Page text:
Sintered flex-layer as a connection level
Since the upper side of the semiconductor must be accessible as a flat pressure surface, the "Direct Pressed Die" (DPD) technology cannot be applied to wire-bonded modules. Instead, a two-layered flex-layer is sintered onto the semiconductor chips, and these are then sintered onto the substrate. The combination of sintering and flex-layer also makes for a considerably longer service life compared to classic aluminium wire bond connections, while at the same time permits a higher maximum chip temperature. The reason for this is the much higher solidus temperature of the sintered material compared to solders and the associated increased robustness of the connection. Commutation paths and control signals can also be implemented with very low inductances, which significantly improves the dynamic switching behaviour. Overall, the thermal resistance can be improved by up to 20% when compared to traditional soldered modules using the same DBC material. In addition, thermally optimized ceramic materials can be used due to the stress-reduced design. While having a substantially lower thermal resistance, such materials unfortunately have reduced mechanical robustness, which usually precludes their use in soldered modules. However, the use in "Direct Pressed Die" modules is possible, which leads to a further improvement in thermal resistance by up to 25%.
Integrated pressure system
The technical requirements for the "Direct Pressed Die" pressure system are extensive. Over a wide temperature range and a long service life, a defined pressure must be maintained and the electrical insulation properties must also be adhered to over various climatic conditions. This places high demands on the design and the materials used. Novel silicones which meet the requirements for high-temperature stability with low mass loss and defined elasticity are suitable here, and can also be implemented at low cost.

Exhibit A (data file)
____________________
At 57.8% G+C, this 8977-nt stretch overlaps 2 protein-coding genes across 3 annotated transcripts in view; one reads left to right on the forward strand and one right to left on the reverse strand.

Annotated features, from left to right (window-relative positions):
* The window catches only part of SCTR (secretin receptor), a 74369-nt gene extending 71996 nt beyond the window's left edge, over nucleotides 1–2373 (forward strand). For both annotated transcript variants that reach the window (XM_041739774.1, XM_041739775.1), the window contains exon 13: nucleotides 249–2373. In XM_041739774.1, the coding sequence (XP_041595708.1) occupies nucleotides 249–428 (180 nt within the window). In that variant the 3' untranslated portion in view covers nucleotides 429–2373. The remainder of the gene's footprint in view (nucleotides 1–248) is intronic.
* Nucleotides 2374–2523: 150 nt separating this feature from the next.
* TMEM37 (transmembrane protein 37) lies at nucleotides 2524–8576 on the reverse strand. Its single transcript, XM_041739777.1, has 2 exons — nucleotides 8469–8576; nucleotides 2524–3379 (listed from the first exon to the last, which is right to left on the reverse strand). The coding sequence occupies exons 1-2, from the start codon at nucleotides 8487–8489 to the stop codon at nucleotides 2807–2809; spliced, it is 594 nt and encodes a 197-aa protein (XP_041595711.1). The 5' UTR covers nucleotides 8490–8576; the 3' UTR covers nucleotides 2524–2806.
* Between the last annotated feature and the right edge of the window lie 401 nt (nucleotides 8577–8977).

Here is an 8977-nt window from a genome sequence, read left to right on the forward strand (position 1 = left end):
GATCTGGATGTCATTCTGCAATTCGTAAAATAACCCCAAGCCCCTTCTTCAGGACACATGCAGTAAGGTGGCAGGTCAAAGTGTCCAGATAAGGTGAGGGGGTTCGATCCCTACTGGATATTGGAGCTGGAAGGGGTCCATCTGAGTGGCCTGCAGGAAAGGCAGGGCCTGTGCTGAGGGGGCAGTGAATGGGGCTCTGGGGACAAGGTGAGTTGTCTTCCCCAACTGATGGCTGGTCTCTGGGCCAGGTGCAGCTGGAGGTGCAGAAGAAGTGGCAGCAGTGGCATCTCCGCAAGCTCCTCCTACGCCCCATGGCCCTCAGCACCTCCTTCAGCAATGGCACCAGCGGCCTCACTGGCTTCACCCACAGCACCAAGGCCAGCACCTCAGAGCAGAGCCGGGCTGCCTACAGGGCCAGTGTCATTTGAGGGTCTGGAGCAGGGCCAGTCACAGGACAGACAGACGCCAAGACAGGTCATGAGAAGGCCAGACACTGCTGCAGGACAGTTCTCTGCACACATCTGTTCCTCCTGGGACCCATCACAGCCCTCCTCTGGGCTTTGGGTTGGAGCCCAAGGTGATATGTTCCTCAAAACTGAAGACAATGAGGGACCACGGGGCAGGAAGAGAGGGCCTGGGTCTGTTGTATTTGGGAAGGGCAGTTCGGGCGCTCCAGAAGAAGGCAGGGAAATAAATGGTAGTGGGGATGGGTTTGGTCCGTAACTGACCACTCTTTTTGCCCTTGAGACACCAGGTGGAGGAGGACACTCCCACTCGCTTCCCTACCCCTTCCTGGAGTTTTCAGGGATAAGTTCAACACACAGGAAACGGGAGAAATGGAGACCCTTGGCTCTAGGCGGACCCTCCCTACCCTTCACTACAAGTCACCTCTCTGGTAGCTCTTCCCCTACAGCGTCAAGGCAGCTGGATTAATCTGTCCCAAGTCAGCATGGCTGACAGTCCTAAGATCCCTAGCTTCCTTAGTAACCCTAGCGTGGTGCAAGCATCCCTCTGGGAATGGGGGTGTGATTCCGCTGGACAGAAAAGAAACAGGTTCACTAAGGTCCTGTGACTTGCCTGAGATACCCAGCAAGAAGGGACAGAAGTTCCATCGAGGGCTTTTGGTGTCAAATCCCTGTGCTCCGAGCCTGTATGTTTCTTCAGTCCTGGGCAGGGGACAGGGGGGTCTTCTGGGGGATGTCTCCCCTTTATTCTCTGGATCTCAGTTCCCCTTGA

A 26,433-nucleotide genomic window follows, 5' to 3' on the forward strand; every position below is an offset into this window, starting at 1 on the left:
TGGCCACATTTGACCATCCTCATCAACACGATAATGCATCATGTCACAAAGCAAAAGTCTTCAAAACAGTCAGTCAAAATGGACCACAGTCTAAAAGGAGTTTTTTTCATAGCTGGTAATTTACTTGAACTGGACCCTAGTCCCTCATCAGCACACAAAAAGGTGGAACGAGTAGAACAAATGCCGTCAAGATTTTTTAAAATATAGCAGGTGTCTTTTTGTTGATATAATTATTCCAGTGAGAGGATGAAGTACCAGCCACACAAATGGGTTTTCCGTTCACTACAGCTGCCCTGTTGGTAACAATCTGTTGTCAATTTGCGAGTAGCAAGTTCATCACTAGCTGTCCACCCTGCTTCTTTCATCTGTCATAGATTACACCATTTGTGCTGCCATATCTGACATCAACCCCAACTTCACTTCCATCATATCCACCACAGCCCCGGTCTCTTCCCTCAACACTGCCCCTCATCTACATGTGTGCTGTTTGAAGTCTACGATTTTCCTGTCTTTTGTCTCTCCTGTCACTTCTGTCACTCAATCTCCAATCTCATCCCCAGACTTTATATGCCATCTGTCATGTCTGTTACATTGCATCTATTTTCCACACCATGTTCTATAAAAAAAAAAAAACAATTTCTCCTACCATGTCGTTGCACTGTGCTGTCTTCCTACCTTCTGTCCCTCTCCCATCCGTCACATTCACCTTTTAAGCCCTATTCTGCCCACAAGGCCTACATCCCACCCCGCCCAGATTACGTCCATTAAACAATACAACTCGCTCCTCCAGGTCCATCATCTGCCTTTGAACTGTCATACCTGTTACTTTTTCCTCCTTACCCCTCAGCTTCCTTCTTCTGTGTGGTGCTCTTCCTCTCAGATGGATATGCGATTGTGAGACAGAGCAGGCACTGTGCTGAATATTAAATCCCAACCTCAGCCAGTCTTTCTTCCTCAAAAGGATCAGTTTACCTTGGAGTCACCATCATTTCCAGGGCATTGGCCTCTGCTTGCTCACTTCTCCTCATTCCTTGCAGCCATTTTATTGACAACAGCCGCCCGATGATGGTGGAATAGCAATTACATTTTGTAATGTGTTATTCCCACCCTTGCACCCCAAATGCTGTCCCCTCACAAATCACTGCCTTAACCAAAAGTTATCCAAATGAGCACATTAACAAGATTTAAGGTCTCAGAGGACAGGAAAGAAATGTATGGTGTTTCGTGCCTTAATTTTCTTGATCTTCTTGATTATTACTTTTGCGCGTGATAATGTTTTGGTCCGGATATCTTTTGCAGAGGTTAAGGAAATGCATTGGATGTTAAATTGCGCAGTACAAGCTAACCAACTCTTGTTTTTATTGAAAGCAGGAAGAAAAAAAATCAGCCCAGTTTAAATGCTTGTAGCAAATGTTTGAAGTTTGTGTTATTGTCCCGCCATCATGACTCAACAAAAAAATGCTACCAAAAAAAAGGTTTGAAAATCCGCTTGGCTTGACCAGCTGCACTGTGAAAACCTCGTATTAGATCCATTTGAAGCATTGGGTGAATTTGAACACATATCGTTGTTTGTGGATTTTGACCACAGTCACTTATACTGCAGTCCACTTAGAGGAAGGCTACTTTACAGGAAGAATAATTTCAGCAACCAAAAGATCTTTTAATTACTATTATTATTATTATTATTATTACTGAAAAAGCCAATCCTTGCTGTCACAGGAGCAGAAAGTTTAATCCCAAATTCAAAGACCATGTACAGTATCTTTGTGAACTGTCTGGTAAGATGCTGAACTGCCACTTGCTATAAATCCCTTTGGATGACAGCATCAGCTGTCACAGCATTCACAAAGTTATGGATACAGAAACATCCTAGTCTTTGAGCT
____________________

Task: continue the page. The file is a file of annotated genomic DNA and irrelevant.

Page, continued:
In essence, the thermo-mechanical stress between bonded material layers and their robustness determines the service life of power semiconductor modules. The mechanical decoupling of these layers allows an increase of lifetime by a factor of 10 to 20, depending on the application and the materials used. In applications such as offshore wind farms, where maintenance is associated with considerable costs, significant economic advantages can be achieved as a result. In addition, converters using "Direct Pressed Die" modules can be more compact, reducing plant size and costs.
Conclusion: Higher performance and longer service life, while reducing space
"Direct Pressed Die”, or DPD technology allows for a significantly higher power density, while maintaining a longer service life than the traditional solder and connection based assembly technology. This opens up new solutions for addressing the increasing demands on power electronics, including modern regenerative energy systems and electrical drives.